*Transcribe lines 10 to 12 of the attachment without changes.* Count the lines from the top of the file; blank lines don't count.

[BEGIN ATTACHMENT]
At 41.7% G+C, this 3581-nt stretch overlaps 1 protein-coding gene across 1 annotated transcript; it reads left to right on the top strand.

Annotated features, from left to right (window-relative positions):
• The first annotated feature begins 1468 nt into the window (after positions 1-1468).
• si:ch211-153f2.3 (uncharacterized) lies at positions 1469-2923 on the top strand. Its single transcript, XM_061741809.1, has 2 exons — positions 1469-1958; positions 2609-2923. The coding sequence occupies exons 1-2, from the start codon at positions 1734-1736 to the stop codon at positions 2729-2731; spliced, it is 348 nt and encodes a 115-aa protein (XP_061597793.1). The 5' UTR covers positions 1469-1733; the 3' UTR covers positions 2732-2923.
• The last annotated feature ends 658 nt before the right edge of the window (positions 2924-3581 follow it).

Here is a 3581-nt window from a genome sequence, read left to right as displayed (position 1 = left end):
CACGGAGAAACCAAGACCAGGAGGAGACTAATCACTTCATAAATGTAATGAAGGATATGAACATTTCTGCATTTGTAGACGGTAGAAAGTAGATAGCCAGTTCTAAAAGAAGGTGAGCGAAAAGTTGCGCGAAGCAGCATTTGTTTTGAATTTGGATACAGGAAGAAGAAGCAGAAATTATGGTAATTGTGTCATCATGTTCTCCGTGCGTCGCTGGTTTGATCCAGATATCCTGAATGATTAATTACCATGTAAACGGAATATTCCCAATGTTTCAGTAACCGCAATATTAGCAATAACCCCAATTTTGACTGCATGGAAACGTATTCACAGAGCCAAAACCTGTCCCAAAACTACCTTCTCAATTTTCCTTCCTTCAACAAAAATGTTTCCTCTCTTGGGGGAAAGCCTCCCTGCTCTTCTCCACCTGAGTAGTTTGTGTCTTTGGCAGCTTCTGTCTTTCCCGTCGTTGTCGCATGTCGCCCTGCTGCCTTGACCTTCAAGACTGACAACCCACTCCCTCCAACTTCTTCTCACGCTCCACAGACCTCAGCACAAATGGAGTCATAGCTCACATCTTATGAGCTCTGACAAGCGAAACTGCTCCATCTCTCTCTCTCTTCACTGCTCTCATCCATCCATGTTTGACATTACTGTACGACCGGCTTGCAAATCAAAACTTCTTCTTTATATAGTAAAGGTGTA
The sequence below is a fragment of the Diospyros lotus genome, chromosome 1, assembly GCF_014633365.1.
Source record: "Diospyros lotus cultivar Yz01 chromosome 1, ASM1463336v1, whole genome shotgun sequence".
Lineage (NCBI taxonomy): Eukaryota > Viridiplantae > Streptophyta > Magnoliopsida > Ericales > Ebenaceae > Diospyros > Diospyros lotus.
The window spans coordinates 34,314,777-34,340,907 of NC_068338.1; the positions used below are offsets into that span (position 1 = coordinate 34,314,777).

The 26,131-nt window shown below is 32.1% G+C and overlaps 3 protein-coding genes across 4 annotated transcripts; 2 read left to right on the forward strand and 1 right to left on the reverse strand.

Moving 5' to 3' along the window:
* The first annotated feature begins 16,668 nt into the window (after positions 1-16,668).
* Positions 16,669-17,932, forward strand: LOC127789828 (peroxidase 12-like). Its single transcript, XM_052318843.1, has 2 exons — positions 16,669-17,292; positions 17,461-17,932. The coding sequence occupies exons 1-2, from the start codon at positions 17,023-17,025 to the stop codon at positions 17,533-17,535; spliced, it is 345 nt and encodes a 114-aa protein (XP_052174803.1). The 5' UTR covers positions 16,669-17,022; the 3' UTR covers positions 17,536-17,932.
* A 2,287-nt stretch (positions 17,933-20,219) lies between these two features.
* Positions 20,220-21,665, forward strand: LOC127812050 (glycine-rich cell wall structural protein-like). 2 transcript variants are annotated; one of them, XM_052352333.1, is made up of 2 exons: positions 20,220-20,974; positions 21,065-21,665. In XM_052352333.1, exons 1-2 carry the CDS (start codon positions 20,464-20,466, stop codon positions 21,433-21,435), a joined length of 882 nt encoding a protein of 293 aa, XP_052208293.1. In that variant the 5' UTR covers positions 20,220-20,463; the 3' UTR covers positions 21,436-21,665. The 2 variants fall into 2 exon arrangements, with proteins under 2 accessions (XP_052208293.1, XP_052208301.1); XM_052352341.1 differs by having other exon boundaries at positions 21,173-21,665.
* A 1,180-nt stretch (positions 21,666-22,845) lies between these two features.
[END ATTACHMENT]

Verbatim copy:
Lineage (NCBI taxonomy): Eukaryota > Viridiplantae > Streptophyta > Magnoliopsida > Ericales > Ebenaceae > Diospyros > Diospyros lotus.
The window spans coordinates 34,314,777-34,340,907 of NC_068338.1; the positions used below are offsets into that span (position 1 = coordinate 34,314,777).

The 26,131-nt window shown below is 32.1% G+C and overlaps 3 protein-coding genes across 4 annotated transcripts; 2 read left to right on the forward strand and 1 right to left on the reverse strand.